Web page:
Dr Wang Zhenyi 王振义

Wang Zhenyi(王振义Wáng Zhènyì), whose family comes from Jiangsu(江苏Jiāngsū) Province, said he took up medicine as a career(a career is the job or profession that someone does for a long period of their life) because as a child he thought it was honorable and paid well.

"A friend from a doctor’s family always gave me food and gifts that patients had given to his family," Wang said. "From that time on, I decided to become a doctor to enjoy similar wealth and prestige."

Wang’s grandmother died of the typhoid(伤寒shānghán) when he was seven years old. Though his family hired the best doctor in the city, she died of a disease that is curable today.

Her death increased Wang’s determination to treat disease, especially difficult cases.

Wang, inquisitive and a straight-A student, was recruited by Aurora University in Shanghai (now the Jiao Tong University’s School of Medicine) in 1942.

He graduated with a doctorate in 1948 and then practiced at Hospital Sainte-Marie (now Ruijin Hospital). Since he attended Aurora, wher instruction was in French, Wang is fluent in French and learned English when he was in his 60s.

Over the years, he worked in various departments, including the traditional Chinese medicine department. During the "cultural revolution" (1966-76) he swept the floors in a suburban health school and then was sent to a rural clinic in Anhui Province for several years.

Wang used every opportunity to learn while in the countryside. Since medical facilities were primitive and there was little medication available, he treated patients as best as he could. He taught himself acupuncture and herbal medicine.

When Wang returned to Shanghai, he broadened his focus beyond Western medicine to encompass traditional Chinese medicine.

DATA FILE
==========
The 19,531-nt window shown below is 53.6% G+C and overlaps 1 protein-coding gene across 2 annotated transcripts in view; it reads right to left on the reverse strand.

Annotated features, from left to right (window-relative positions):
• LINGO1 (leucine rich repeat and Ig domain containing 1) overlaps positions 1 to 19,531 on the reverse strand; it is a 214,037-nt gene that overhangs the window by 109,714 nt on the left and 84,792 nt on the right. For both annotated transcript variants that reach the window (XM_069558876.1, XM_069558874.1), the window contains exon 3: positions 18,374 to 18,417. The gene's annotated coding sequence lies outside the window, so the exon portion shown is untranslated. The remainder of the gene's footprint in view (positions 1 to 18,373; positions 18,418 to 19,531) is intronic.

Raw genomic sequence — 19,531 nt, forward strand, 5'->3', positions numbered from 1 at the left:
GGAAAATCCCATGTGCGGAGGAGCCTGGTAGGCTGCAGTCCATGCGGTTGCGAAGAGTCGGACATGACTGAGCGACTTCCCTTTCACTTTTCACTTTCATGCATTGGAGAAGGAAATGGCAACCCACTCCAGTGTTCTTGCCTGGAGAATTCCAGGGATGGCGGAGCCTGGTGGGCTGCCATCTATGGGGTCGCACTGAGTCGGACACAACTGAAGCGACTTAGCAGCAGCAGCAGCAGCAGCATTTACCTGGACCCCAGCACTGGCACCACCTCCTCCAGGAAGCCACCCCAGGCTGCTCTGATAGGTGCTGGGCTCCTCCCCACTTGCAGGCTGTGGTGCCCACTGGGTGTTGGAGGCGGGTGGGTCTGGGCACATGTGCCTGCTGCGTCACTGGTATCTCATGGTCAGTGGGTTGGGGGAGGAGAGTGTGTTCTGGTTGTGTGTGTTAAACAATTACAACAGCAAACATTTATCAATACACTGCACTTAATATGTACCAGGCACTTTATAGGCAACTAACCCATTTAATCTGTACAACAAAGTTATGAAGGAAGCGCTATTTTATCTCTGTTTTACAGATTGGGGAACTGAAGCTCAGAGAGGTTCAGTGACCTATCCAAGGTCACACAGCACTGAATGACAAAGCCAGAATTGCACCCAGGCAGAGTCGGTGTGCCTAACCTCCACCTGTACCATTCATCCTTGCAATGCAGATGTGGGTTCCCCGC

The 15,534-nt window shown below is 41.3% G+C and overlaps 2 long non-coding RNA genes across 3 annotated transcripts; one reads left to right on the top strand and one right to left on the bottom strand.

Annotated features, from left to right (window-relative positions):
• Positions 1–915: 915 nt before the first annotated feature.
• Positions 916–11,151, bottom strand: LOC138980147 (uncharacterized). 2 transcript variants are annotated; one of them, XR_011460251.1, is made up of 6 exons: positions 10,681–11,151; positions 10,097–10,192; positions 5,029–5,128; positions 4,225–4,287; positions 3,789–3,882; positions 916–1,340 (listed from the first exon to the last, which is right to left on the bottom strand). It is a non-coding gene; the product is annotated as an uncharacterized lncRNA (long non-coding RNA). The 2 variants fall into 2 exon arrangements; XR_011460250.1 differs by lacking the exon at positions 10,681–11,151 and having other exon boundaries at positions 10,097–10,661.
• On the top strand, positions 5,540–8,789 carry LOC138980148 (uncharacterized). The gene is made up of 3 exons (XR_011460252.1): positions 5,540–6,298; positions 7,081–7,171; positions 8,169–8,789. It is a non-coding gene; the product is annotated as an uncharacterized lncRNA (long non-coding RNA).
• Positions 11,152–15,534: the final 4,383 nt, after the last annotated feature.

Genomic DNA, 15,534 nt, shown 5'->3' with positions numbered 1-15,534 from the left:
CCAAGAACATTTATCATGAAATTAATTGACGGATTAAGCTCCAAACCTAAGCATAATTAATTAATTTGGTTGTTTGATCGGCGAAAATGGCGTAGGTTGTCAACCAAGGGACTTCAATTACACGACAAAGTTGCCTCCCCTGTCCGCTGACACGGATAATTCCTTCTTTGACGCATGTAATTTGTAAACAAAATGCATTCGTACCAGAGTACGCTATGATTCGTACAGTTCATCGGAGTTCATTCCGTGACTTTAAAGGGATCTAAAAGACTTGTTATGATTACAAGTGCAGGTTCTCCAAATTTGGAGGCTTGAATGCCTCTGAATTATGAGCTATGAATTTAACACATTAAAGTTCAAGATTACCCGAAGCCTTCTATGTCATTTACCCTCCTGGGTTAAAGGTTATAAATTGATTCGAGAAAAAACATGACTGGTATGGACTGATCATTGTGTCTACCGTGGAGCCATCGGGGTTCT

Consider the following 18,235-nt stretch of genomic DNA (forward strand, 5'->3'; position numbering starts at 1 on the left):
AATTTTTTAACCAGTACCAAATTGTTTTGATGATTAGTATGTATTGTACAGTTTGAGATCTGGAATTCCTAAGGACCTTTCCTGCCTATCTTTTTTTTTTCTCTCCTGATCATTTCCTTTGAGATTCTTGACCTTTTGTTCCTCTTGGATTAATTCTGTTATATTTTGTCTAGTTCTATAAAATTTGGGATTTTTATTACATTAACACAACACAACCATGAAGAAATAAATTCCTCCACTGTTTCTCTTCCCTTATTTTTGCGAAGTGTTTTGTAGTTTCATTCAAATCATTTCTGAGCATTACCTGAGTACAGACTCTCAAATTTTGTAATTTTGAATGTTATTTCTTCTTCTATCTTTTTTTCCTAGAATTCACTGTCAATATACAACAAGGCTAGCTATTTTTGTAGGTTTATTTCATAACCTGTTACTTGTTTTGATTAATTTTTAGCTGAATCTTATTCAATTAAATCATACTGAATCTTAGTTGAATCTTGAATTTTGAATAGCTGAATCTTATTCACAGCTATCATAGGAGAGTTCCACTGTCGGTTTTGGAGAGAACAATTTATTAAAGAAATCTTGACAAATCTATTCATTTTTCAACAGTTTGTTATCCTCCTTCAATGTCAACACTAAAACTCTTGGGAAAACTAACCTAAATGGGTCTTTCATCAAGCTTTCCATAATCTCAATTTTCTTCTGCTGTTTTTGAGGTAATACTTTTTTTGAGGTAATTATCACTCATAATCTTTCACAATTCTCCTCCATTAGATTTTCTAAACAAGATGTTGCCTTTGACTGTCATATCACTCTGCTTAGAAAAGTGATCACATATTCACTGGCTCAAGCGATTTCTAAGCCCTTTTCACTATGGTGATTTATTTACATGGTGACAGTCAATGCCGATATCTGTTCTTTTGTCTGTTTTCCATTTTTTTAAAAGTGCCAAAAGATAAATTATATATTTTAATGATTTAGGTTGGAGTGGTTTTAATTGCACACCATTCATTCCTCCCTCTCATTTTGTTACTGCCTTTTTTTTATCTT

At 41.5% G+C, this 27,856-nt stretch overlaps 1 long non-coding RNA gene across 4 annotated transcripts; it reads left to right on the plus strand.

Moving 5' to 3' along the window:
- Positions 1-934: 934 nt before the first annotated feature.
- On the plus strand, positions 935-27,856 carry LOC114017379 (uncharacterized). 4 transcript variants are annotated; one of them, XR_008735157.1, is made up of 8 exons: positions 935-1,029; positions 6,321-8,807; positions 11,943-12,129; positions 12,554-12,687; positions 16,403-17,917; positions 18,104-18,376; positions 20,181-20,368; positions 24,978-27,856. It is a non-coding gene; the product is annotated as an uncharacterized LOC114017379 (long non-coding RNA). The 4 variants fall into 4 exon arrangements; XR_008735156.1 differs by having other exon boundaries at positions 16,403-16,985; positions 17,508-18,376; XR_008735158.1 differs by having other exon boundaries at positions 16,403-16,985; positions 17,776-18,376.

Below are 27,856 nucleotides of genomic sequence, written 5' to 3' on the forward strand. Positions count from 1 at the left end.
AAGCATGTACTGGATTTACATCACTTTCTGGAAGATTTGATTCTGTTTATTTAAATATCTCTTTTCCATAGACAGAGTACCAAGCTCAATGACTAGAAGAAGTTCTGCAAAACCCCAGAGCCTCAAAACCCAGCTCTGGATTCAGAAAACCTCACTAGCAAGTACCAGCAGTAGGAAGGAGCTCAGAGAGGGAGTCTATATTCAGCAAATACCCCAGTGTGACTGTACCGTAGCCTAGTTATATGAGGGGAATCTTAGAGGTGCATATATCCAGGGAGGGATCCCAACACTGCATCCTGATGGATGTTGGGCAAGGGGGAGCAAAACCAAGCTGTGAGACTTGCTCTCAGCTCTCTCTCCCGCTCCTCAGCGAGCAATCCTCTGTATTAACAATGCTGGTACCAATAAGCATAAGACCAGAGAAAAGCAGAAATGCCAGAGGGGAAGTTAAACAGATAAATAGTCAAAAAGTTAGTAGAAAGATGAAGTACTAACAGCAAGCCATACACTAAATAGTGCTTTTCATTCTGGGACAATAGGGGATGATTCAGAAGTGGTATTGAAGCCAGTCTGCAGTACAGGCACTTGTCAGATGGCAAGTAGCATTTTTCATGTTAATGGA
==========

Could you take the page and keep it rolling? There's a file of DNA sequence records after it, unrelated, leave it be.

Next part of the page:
"My different situations offered me different challenges and opportunities, but treating and curing patients is always the core," he said.

In the 1980s, there wasn’t a lot of advanced equipment and Wang had to scrounge and borrow to set up a hematology laboratory and then the Shanghai Institute of Hematology.

"Conditions were very hard in the 1980s and a lot of lab equipment and materials were borrowed from other hospitals and institutes," Wang said.

"My students even had to catch rats for our experiments."

Today, the perks of medical practice that he once envisioned are not important and he has been known to turn them down. Wang says making useful discoveries and helping patients are his greatest rewards.

Concern for his patients as people, not as medical cases, is at the heart of Wang’s work.

One day, a young doctor reported to Wang that a patient had a good appetite. Wang was curious and asked why but the young doctor had no idea.

Wang decided to investigate and talked to family members who were feeding the patient. He learned the family was vegetarian, and thus the patient might be lacking vitamin B12 in his diet. That was crucial to diagnosis and cure.

Wang especially treasures some gifts from his patients, even pairs of socks. At home he has socks that were given by a former patient treated 30 years ago. Wang’s correct diagnosis saved the man’s life.

"The family found me recently through the media and gave me the socks as a present because the former patient is working in a socks factory," Wang said. "They are precious to me."

In the interview Wang said he recently received a letter from a former patient with APL leukemia, now 82-years-old, who had survived and thrived for 14 years after treatment with ATRA.

"He is still very stable and healthy," said Wang. "only a doctor can receive this kind of gratitude and satisfaction."

All Wang’s students and colleagues are awed by Wang’s approach to medicine.

"Love and care for patients are what we should learn from Dr Wang," said Shen Zhixiang, director of Ruijin Hospital’s hematology department.

"We may have better knowledge and more advanced equipments than Wang did, but our concern for patients and devotion to work cannot compare with Wang’s." 

Leave a Reply

Your email address will not be published. Required fields are marked *